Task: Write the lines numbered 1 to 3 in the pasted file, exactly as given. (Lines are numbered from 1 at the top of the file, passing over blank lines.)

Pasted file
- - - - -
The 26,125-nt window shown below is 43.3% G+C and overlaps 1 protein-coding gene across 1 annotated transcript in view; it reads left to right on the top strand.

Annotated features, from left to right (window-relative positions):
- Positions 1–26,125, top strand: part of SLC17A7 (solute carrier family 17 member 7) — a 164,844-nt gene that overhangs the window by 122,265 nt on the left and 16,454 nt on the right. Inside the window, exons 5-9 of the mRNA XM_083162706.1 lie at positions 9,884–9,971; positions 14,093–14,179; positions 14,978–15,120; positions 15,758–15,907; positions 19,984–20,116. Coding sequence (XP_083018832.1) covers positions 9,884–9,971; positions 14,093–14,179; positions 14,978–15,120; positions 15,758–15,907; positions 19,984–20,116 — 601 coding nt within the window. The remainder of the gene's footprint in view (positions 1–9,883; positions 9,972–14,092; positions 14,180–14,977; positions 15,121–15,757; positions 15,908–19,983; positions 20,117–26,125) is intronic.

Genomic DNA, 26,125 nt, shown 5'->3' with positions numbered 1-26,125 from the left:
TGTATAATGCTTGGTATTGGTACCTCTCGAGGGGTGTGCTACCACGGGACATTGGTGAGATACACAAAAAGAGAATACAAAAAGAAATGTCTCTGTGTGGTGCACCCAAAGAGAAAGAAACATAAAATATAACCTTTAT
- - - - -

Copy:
The 26,125-nt window shown below is 43.3% G+C and overlaps 1 protein-coding gene across 1 annotated transcript in view; it reads left to right on the top strand.

Annotated features, from left to right (window-relative positions):
- Positions 1–26,125, top strand: part of SLC17A7 (solute carrier family 17 member 7) — a 164,844-nt gene that overhangs the window by 122,265 nt on the left and 16,454 nt on the right. Inside the window, exons 5-9 of the mRNA XM_083162706.1 lie at positions 9,884–9,971; positions 14,093–14,179; positions 14,978–15,120; positions 15,758–15,907; positions 19,984–20,116. Coding sequence (XP_083018832.1) covers positions 9,884–9,971; positions 14,093–14,179; positions 14,978–15,120; positions 15,758–15,907; positions 19,984–20,116 — 601 coding nt within the window. The remainder of the gene's footprint in view (positions 1–9,883; positions 9,972–14,092; positions 14,180–14,977; positions 15,121–15,757; positions 15,908–19,983; positions 20,117–26,125) is intronic.